Tastes of Adventure

Restaurant Week GR not only tempts a trip to the River City but serves a buffet of reasons to linger.
Adam Bird, Grove, Patrick Wise
Photography Courtesy of Essence Restaurant Group

Foodies seeking adventure need venture no farther than Grand Rapids, Mich.

Between this city’s unique location in the heart of the farm belt, its proximity to the lakeshore and the myriad talented chefs cultivated at Grand Rapids Community College’s Secchia Institute for Culinary Education — one of the top rated culinary programs in the nation — Grand Rapids has grown into a center of epicurean delight that makes it a distinct dining destination. (Lonely Planet, in fact, tabbed Grand Rapids the number one Travel Destination for 2014.)

During Restaurant Week GR, Aug. 13-24, a good bargain sweetens the River City even more.

For 11 days, Restaurant Week serves up opportunities to savor three-course menu options at over 60 of the area’s most definitive restaurants. Most offer a selection from a specially created three-course menu at the prix-fixe price of $28 per person, while some of the city’s more casual venues offer a three-course dinner for two totaling $28 (beverages priced separately).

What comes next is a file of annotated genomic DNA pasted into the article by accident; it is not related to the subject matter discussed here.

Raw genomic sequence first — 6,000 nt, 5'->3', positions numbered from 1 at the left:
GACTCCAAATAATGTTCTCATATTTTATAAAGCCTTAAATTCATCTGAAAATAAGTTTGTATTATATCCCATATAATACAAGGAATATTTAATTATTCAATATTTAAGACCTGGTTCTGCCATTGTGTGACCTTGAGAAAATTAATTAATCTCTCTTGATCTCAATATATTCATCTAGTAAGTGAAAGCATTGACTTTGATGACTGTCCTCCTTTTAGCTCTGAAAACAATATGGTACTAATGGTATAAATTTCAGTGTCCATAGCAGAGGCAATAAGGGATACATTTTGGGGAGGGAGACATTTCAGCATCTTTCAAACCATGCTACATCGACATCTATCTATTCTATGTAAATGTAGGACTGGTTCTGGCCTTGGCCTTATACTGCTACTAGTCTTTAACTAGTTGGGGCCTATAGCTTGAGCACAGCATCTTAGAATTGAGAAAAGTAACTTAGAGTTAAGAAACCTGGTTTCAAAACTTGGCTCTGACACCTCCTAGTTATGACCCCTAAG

At Grove, named “Restaurant of the Year” by Grand Rapids Magazine for the last two years, Executive Chef Patrick Wise’s already established, innovative three-course tasting menu will be offered at what essentially amounts to a deep discount. It gives diners over a dozen selections for each course.

“We felt we didn’t need to do anything different than what we already do on a daily basis, so this is basically a discount for Restaurant Week,” he explains. “Our goal is to have a nice diverse selection of offerings for each course available at all three of our restaurants — Green Well Gastropub and Bistro Bella Vita will feature five options per course — and then just let the diner decide what they’re in the mood for.”

Perfect Pairings

Throughout the city, dynamic dining venues participating in Restaurant Week launch taste buds on a gastronomic odyssey. Visitors can indulge their way through a bevy of culinary experiences, from sophisticated downtown hotspots, trendy neighborhood eateries and wine bars to spirited brew pubs, elegant fine-dining and farmhouse-casual venues.

The focus for this year’s event is “Perfect Pairings” with “Farm-to-Fork” fare. It’s a double-edged theme that not only showcases chef creativity and Michigan products, but also aims to illuminate palates to the pleasures of flavor-enhancing wines, beers, ciders, spirits and even locally roasted coffees.